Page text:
Those who are parent will agree that potty training is not an easy task, so imagine the added challenge when you are teaching this to a child with Autism. The other day I started (once again), potty training with my middle son, who is now 6 years old. My plan was to focus first on staying seated, and then emphasize more on the actual peeing.
The first time was very difficult because he didn’t want to enter the bathroom. So much time has passed since our last attempt that I think he had just forgotten about the whole routine. I had to carry him all the way to the toilet. Finally I got him inside the bathroom but then he didn’t want to sit on the toilet. I have to use one of my self-developed body restrain techniques to be able to keep him seated. When you have a child with Autism, you have to learn untraditional ways to hold, carry, and restrain him, for two main reasons: to avoid hurting him and to avoid getting hurt yourself.
I remember one day while waiting in a doctor’s office, there was this kid making it difficult for his mother. He was behaving so badly, that his mother toke him outside the office and for some reason into the bathroom. Understanding her situation, my wife went to her and found her all bitten and crying desperately. She offered her my help, to which I agreed when the situation was explained to me. When I got to the bathroom, I found the boy on the floor and the mother crying and unable to calm or just take him out. I then introduce myself to the women and began the task of grabbing the boy with my (once again), self-developed body restrain techniques. I did receive a slap in my face at the beginning of the process, but I manage to hold him in a secure way for both of us and take him all the way to their car in the parking lot. When it was all over, the women ask me “thanks, where did you learn to do that”, to which I replied, “a lot of practice with my own son, don’t worry”.
It is true; nobody teaches you how to deal everyday tasks with a Son with Autism. You have to live them in order to open you mind to the learning process. For example; how difficult could it be to get a haircut, after all you just have to sit there and let another one do the working. Well, don’t underestimate the task no matter how ordinary or simple it may seem. Let’s analyze it for a moment from an Autistic perspective. First I have to go to an unfamiliar place, to sit with a bunch of strangers and wait until I’m called. Then when they finally call me, I have to sit on a chair that moves freely to the sides and make me feel unstable. I can be very sensitive when it comes to stand or sit in a steady place. In my case I’m fortunate that my father sits on the chair and I sit on his lap so I can feel more secure. Then a stranger approaches to me with scissors, which I know can cut me, or with some kind of machine that produces an annoying vibrating sound. If that isn’t enough, the stranger start cutting my hair, which in case you don’t know, I can be so hypersensitive that even cutting my hair can hurt me. Can you imagine that? They can even feel when their hair is being cut? Even for me, his dad, it is still difficult to understand. So as I said before, you have to live these moments to learn about the everyday task with an Autistic Son.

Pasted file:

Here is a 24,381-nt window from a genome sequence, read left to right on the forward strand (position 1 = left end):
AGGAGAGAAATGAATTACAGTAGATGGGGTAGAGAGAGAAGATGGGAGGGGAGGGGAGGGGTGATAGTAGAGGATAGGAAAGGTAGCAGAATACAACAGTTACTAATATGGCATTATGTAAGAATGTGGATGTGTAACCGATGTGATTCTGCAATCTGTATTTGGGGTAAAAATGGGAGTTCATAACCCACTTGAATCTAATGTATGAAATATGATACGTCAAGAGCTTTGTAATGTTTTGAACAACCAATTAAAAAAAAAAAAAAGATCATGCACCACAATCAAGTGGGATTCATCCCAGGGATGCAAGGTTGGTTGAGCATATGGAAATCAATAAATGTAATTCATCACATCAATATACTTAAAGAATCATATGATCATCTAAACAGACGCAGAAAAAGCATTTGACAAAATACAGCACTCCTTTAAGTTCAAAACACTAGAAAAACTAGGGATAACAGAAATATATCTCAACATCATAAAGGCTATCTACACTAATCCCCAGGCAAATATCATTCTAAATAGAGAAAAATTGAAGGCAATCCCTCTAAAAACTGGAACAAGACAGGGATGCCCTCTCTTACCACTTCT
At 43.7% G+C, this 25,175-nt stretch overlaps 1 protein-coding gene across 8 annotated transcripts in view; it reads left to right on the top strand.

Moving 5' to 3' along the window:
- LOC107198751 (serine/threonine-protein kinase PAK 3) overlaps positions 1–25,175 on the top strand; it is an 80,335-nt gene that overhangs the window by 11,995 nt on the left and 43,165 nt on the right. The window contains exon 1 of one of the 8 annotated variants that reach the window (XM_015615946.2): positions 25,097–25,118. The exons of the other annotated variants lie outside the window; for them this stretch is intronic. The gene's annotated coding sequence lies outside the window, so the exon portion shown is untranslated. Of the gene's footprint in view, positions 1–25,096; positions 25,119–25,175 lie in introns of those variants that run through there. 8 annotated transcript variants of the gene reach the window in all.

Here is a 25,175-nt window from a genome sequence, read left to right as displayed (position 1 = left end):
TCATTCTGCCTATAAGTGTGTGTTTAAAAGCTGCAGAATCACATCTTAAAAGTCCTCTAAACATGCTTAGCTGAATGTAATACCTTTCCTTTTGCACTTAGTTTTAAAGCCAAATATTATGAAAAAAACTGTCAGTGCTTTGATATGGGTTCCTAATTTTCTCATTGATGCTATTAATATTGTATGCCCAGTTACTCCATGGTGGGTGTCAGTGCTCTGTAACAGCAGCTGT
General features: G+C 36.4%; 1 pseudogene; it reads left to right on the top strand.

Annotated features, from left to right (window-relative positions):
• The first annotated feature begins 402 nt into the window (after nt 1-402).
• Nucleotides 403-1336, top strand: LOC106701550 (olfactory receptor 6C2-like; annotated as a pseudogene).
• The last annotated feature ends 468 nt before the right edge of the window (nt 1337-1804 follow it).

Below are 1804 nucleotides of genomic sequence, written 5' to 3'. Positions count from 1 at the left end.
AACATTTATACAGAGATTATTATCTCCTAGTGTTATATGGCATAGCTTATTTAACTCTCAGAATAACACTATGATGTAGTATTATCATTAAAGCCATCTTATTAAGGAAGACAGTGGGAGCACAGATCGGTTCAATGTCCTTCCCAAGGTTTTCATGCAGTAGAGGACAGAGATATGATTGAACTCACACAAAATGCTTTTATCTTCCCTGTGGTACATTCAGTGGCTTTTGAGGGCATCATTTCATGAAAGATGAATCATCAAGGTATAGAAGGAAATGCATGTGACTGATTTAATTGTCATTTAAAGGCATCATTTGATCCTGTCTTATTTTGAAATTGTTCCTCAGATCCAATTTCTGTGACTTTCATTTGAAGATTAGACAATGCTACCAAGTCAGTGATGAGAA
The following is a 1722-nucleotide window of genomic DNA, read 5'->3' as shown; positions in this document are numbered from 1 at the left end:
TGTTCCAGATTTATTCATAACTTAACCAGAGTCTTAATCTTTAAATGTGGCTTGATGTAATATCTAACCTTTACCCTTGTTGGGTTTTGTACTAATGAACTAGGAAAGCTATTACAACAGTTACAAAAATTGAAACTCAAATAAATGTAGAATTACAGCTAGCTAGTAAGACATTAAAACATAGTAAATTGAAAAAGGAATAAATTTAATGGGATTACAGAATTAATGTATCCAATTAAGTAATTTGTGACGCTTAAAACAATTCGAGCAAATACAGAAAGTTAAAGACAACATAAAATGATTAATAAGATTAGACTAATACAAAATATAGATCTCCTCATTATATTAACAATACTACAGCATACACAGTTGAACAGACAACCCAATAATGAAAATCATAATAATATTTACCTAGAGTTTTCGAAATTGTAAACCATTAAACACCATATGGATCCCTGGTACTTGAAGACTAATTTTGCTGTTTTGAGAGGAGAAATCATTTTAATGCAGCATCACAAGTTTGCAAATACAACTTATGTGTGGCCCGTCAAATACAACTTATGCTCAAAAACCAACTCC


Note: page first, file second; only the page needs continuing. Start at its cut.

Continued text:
Back to the potty training, I got to the most difficult part. He is in the bathroom, seated in the toilet but, how do I make him pee in the toilet? Well, I don’t know the answer to that yet, but I do know what I’ve tried so far. The routine of every 30 minutes, waiting until he just can hold it any more, modeling myself; I think I’ve tried them all. With little success so far, but I have faith in him and his ability to learn. He has shown that, many times and I know it’s just a matter of time before he masters this new task that’s been given to him.